A long-term study on the effect of nitrogen (N) fertilization on soil carbon dioxide (CO2) fluxes in tropical peatland was conducted to (1) quantify the annual CO2 emissions from an oil palm plantation under different N application rates and (2) evaluate the temporal effects of groundwater level (GWL) and water-filled pore space (WFPS) on soil organic carbon (SOC) and CO2 fluxes. Monthly measurement of soil CO2 fluxes using a closed chamber method was carried out from January 2010 until December 2013 and from January 2016 to December 2017 in an oil palm plantation on tropical peat in Sarawak, Malaysia. Besides the control (T1, without N fertilization), there were three N treatments: low N (T2, 31.1 kg N ha−1 year−1), moderate N (T3, 62.2 kg N ha−1 year−1), and high N (T4, 124.3 kg N ha−1 year−1). The annual CO2 emissions ranged from 7.7 ± 1.2 (mean ± SE) to 16.6 ± 1.0 t C ha−1 year−1, 9.8 ± 0.5 to 14.8 ± 1.4 t C ha−1 year−1, 10.5 ± 1.8 to 16.8 ± 0.6 t C ha−1 year−1, and 10.4 ± 1.8 to 17.1 ± 3.9 t C ha−1 year−1 for T1, T2, T3, and T4, respectively. Application of N fertilizer had no significant effect on annual cumulative CO2 emissions in each year (p = 0.448), which was probably due to the formation of large quantities of inorganic N when GWL was temporarily lowered from January 2010 to June 2010 (−80.9 to −103.4 cm below the peat surface), and partly due to low soil organic matter (SOM) quality. A negative relationship between GWL and CO2 fluxes (p < 0.05) and a positive relationship between GWL and WFPS (p < 0.001) were found only when the oil palm was young (2010 and 2011) (p < 0.05), indicating that lowering of GWL increased CO2 fluxes and decreased WFPS when the oil palm was young. This was possibly due to the fact that parameters such as root activity might be more predominant than GWL in governing soil respiration in older oil palm plantations when GWL was maintained near or within the rooting zone (0–50 cm). This study highlights the importance of roots and WFPS over GWL in governing soil respiration in older oil palm plantations. A proper understanding of the interaction between the direct or indirect effect of root activity on CO2 fluxes and balancing its roles in nutrient and water management strategies is critical for sustainable use of tropical peatland.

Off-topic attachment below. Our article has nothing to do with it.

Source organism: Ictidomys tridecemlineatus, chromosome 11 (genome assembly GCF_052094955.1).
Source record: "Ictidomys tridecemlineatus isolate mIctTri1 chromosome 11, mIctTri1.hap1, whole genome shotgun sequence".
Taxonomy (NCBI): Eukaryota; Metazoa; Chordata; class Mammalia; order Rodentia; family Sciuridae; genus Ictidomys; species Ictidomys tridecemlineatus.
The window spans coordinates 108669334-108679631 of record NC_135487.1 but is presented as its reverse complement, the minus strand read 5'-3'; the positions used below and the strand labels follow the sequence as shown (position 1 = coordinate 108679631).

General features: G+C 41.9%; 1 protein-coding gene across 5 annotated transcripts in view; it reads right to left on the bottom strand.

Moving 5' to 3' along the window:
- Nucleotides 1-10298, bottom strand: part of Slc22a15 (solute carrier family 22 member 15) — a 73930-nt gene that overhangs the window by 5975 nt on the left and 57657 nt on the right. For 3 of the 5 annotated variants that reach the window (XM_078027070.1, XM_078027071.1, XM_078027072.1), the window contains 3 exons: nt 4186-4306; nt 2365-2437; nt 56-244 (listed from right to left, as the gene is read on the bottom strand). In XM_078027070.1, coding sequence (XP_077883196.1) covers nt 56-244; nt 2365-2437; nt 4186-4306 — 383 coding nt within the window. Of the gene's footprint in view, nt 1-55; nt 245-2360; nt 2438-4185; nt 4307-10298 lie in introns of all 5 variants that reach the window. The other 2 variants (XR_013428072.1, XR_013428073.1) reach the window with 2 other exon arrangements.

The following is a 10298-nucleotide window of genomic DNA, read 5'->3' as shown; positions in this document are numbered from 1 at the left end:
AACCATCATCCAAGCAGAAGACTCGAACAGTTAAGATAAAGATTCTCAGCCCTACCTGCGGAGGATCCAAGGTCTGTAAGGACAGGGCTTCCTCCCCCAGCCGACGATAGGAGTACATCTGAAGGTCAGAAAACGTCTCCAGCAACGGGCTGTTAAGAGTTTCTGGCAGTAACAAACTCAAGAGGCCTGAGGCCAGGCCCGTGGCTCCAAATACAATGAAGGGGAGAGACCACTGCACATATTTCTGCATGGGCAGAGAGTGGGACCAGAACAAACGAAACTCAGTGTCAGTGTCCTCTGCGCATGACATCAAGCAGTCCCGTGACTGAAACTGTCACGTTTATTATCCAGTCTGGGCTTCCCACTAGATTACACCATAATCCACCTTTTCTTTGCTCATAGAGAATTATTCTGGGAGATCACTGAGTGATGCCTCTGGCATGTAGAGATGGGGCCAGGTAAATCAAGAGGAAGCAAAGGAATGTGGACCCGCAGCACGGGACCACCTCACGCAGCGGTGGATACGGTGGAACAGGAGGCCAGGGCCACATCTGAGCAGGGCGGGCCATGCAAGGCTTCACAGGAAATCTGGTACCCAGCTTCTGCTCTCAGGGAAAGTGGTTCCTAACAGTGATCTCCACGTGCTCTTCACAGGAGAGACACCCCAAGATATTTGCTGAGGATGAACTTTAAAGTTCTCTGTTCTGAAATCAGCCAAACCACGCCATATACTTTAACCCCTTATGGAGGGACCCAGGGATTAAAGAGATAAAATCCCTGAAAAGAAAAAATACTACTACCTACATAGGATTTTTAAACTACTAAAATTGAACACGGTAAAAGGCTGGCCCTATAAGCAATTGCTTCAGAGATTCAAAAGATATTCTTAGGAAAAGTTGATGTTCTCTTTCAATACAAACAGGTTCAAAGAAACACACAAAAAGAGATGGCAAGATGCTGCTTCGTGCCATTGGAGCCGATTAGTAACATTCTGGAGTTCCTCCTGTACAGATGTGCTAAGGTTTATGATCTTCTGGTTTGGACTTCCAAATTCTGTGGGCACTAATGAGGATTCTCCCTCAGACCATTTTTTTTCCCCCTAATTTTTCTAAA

- Authors: Chaddy, A., Melling, L., Ishikura, K., Goh, K.J., Toma, Y., Hatano, R.
- Author Affiliation: Hokkaido University, Sarawak Tropical Peat Research Institute, Hokkaido Research Organization, Advanced Agriecological Research
- Subjects: soil carbon, nitrogen, fertilization, peatlands, porosity, oil palms, plantations
- Publication type: Journal Article, ISI
- Source: Atmosphere 12(10): 1340
- Year: 2021
- DOI: https://doi.org/10.3390/atmos12101340